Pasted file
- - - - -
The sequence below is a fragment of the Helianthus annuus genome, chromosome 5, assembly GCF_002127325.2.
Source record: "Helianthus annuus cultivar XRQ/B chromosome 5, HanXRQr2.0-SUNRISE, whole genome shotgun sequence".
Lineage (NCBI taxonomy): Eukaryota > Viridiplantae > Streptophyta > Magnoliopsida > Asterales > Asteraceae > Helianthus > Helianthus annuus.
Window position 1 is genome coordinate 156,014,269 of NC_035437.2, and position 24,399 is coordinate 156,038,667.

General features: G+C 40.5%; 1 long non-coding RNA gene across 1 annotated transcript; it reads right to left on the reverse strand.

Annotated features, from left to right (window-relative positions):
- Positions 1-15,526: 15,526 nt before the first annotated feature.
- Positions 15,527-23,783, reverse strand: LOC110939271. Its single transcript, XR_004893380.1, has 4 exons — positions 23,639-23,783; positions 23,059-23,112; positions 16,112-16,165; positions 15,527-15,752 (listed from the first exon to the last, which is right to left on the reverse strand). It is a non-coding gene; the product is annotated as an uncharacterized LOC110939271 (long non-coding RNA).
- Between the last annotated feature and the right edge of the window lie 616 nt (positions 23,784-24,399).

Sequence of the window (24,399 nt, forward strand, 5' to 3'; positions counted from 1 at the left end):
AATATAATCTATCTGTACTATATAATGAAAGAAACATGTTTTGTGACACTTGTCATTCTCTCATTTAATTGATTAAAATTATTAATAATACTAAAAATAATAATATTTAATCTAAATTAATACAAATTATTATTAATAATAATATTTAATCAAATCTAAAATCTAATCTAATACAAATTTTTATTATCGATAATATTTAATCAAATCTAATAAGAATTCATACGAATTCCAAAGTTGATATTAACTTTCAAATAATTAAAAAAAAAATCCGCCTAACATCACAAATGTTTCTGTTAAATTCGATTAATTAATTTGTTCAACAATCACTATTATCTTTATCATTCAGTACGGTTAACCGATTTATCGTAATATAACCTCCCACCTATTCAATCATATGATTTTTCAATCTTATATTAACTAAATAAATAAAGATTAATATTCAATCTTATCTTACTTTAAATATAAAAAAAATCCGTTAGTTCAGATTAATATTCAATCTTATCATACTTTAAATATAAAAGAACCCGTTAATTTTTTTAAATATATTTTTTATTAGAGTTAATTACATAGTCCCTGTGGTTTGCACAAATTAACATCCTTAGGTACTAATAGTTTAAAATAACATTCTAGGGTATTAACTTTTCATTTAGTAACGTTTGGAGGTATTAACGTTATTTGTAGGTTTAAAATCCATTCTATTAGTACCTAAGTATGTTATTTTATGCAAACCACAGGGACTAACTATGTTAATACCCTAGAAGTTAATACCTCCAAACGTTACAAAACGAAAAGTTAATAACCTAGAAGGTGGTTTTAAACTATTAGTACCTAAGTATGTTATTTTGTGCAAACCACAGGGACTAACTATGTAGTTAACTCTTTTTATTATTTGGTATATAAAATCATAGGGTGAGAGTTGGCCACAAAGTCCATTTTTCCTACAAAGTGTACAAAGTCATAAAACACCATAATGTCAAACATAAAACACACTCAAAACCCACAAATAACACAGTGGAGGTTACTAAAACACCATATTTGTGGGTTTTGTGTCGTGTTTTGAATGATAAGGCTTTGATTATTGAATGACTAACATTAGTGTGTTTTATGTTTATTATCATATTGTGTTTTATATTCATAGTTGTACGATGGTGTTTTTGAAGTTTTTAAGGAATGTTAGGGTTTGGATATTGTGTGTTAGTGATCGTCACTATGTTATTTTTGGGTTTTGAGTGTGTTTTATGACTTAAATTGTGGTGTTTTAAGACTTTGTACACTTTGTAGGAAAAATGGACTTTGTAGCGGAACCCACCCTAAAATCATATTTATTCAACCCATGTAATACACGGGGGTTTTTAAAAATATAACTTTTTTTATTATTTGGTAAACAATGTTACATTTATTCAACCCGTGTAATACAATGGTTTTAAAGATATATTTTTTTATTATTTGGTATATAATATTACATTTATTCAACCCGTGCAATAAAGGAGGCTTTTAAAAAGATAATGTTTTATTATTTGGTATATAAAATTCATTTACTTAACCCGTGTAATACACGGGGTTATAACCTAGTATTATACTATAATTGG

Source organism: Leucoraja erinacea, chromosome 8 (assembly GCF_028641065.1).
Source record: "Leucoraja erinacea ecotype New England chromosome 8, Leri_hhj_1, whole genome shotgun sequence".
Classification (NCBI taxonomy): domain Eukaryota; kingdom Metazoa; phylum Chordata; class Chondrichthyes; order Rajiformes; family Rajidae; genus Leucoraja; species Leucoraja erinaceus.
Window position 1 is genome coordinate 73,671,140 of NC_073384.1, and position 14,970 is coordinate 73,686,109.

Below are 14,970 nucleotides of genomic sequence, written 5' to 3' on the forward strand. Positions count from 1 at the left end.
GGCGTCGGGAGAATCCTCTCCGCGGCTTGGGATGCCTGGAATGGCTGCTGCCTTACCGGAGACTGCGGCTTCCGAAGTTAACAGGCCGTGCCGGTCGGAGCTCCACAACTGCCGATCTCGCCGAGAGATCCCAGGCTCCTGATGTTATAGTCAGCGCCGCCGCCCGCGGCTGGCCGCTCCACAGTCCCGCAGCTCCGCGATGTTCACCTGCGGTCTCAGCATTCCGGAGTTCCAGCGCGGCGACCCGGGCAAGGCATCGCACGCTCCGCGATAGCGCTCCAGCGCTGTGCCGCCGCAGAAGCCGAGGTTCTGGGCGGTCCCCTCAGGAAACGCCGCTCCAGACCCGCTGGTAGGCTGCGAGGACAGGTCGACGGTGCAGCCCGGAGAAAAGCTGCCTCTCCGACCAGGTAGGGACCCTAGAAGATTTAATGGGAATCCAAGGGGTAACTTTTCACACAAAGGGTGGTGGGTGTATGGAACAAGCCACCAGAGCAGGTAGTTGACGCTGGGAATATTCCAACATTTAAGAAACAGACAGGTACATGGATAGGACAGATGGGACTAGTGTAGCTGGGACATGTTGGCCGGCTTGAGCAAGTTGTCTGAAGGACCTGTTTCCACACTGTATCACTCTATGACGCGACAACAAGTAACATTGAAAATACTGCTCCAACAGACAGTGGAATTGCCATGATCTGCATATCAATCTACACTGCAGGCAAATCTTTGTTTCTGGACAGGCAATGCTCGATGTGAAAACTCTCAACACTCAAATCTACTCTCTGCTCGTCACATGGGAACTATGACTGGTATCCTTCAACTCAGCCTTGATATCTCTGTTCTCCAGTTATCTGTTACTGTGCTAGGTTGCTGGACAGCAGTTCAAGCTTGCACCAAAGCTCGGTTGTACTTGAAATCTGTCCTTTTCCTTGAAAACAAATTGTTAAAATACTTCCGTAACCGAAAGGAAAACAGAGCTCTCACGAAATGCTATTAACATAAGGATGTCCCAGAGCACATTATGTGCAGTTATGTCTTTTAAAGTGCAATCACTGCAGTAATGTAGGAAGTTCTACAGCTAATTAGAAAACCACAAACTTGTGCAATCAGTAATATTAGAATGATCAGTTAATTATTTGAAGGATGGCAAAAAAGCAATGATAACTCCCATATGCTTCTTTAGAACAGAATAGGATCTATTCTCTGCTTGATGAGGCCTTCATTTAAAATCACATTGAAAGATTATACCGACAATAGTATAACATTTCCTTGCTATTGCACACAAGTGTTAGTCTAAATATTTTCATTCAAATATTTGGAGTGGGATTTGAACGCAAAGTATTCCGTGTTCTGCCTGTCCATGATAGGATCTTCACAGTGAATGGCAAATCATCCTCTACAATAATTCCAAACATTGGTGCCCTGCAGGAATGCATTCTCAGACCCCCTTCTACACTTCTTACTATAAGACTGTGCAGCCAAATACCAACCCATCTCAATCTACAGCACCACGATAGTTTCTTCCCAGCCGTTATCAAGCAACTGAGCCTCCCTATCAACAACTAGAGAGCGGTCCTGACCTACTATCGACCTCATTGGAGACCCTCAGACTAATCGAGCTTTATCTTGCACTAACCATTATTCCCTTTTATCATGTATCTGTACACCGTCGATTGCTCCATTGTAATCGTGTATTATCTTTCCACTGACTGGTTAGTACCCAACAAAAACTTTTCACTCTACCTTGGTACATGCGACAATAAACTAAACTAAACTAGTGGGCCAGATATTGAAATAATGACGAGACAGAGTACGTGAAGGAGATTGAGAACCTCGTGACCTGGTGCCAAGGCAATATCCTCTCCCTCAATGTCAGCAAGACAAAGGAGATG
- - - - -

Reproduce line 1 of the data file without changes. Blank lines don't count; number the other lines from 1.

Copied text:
The sequence below is a fragment of the Helianthus annuus genome, chromosome 5, assembly GCF_002127325.2.